There are various examples which support this argument with reference to North African countries. In February 1992, Morocco and Spain signed a readmission agreement in the wake of a reconciliation process which materialized following the signing of a Treaty of Good-neighborliness and Friendly Cooperation on July 4, 1991. Morocco’s acceptance to conclude this agreement was motivated by its ambition to acquire an advanced status in its political and economic relationships with the European Union (EU), which it eventually obtained in October 2008. Likewise, in January 2007, Italy and Egypt concluded a readmission agreement as a result of reinforced bilateral exchanges between the two countries. Among others, such reinforced exchanges have allowed Egypt to benefit from a bilateral debt swap agreement, as well as from trade concessions for its agricultural produce and, additionally, temporary entry quotas for Egyptian nationals in Italy. Importantly, the rapprochement between Italy and Egypt was key to integrating the latter into the G14[2] while acquiring enhanced regime legitimacy at the international level. Similarly, the bilateral agreement on the circulation of persons and readmission concluded in July 2006 between the United Kingdom and Algeria, while still not in force, is no exception to the rule. This agreement, limited to the removal of the nationals of the contracting parties, took place in the context of a whole round of negotiations including such strategic issues as energy security, the fight against terrorism, and police cooperation. These strategic issues have become top priorities in the bilateral relations between the United Kingdom and Algeria, particularly following the July 2005 London bombings and the ensuing G8 meeting in Gleneagles that Algeria also attended. The Swiss-Algerian agreement on circulation and readmission, which entered into force in November 2007, also resulted from a quid pro quo based on preferential trade concessions.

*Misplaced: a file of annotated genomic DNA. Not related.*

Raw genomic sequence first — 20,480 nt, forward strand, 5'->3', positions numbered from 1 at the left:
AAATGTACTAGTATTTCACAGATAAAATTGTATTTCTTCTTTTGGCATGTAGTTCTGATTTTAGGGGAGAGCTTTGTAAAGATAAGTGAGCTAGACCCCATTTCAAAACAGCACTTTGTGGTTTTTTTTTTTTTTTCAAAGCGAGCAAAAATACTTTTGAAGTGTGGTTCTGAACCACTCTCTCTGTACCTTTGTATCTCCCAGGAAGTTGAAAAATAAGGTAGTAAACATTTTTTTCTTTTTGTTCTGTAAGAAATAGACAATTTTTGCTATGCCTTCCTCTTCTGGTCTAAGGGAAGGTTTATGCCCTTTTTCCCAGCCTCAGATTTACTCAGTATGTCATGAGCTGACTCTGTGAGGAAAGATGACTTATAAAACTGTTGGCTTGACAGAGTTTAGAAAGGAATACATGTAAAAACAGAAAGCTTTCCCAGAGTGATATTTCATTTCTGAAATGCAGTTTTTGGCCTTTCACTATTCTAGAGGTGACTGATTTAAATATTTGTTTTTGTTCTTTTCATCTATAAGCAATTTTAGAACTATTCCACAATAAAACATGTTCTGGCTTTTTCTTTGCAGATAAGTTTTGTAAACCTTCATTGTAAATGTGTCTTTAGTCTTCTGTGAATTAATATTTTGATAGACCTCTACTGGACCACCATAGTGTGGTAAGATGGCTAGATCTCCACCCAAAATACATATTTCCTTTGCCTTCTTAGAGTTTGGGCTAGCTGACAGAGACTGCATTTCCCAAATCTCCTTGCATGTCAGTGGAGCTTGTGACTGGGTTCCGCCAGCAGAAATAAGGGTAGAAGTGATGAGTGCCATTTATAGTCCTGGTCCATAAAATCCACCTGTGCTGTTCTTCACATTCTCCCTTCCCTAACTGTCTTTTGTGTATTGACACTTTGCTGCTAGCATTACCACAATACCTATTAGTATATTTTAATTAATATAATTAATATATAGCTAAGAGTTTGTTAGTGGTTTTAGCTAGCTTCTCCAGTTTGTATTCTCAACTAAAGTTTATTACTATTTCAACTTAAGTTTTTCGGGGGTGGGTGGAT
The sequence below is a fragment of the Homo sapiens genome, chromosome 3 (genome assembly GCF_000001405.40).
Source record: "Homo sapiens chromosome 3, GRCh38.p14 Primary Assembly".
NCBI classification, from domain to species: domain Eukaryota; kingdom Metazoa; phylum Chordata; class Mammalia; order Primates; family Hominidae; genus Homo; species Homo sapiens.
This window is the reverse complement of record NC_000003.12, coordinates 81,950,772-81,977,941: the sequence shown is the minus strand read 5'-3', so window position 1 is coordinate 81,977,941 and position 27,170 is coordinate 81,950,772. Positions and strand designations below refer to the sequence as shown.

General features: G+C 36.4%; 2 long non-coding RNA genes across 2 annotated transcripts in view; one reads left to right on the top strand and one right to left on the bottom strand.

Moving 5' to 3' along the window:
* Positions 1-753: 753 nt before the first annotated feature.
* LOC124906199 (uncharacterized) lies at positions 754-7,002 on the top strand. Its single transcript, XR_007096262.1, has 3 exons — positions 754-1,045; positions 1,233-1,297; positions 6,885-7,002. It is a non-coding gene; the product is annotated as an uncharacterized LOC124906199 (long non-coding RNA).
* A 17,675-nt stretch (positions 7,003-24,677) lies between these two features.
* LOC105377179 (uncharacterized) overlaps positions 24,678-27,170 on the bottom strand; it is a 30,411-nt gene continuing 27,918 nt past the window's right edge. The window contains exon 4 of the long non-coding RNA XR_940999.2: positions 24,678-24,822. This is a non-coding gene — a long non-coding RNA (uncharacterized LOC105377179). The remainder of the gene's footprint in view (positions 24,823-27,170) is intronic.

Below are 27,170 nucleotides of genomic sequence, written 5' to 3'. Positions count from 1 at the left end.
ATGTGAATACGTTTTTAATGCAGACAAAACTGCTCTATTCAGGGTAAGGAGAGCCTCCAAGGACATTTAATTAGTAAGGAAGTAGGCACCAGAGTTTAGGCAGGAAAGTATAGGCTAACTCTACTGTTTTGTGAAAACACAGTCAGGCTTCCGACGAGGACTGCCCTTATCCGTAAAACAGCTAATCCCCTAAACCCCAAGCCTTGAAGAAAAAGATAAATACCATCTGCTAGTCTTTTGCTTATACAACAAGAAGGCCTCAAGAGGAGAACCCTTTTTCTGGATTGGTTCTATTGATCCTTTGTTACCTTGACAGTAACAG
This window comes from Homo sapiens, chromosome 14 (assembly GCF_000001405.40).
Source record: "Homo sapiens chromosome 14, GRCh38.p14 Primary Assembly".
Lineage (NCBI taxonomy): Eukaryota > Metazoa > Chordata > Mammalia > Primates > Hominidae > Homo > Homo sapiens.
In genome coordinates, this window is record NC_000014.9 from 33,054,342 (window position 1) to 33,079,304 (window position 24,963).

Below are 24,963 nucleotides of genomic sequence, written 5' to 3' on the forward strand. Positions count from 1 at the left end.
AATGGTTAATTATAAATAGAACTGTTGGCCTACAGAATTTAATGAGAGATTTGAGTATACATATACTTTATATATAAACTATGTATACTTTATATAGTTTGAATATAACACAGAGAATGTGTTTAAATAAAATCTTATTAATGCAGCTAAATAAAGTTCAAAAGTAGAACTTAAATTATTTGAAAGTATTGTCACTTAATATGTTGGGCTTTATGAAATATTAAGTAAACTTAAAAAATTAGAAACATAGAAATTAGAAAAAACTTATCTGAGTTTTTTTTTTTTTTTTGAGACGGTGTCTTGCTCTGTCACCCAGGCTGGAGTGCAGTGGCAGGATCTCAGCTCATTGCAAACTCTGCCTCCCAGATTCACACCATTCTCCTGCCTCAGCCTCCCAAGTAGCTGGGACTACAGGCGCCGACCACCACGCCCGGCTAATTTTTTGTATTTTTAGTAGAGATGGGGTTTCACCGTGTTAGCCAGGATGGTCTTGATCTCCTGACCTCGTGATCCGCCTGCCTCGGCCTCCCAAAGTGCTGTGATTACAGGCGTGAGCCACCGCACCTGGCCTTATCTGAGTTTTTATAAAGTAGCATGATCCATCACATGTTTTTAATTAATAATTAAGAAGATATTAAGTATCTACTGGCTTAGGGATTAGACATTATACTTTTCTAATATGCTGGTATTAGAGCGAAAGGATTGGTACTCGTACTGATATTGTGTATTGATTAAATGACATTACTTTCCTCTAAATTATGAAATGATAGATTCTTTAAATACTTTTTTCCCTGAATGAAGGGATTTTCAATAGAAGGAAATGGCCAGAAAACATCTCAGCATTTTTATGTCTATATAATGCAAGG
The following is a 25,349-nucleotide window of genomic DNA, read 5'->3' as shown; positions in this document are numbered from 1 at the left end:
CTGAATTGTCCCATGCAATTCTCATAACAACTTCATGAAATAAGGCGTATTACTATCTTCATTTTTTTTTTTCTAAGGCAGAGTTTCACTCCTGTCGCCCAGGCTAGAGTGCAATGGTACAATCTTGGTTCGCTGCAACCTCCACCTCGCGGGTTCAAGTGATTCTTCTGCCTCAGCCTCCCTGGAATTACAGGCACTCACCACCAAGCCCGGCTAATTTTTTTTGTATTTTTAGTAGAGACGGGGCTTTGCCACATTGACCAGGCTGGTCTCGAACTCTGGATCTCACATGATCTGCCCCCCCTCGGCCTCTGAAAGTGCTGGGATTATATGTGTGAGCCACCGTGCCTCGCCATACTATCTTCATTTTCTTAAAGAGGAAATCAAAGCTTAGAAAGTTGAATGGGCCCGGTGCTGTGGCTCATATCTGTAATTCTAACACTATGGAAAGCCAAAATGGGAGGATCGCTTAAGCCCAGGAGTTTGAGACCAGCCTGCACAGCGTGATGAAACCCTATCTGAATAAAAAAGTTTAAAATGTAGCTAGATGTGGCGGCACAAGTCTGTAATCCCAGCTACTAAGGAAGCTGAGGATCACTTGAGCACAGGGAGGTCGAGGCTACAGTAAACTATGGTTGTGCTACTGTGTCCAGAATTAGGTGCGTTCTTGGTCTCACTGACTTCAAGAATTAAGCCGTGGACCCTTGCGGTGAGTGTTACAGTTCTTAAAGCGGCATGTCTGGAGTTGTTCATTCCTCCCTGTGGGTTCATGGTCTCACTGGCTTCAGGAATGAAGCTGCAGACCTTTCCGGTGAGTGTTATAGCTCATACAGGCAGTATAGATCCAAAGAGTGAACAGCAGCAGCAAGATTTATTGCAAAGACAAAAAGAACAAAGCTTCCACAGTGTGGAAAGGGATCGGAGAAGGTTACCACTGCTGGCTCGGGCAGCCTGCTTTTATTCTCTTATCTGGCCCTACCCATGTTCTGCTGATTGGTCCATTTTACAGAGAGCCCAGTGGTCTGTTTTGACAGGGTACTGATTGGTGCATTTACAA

All these case studies show that readmission weaves its way through various strategic policy areas. The abovementioned bilateral agreements are standard insofar as they explicitly address the cooperation on readmission, while laying down the national and international standards and norms that need to be respected to protect the rights and safety of the removed individuals.

The Drive for Flexibility

Past experience has shown that incentives alone could not secure the conclusion of readmission agreements or their concrete implementation even when such agreements were concluded. For example, the 1992 Moroccan-Spanish standard readmission agreement has never been fully implemented owing to its disruptive impact on the domestic economy and its unpopularity among Moroccan society.

Faced with the uncertainty surrounding the concrete implementation of the cooperative agreements, some EU Member States, particularly those affected by migration flows originating in North Africa (e.g., France, Spain, Italy), set out to devise flexible arrangements while opting for different ways of dealing with readmission. These include exchanges of letters, memoranda of understanding, or other types of arrangements (e.g., police cooperation agreements and pacts).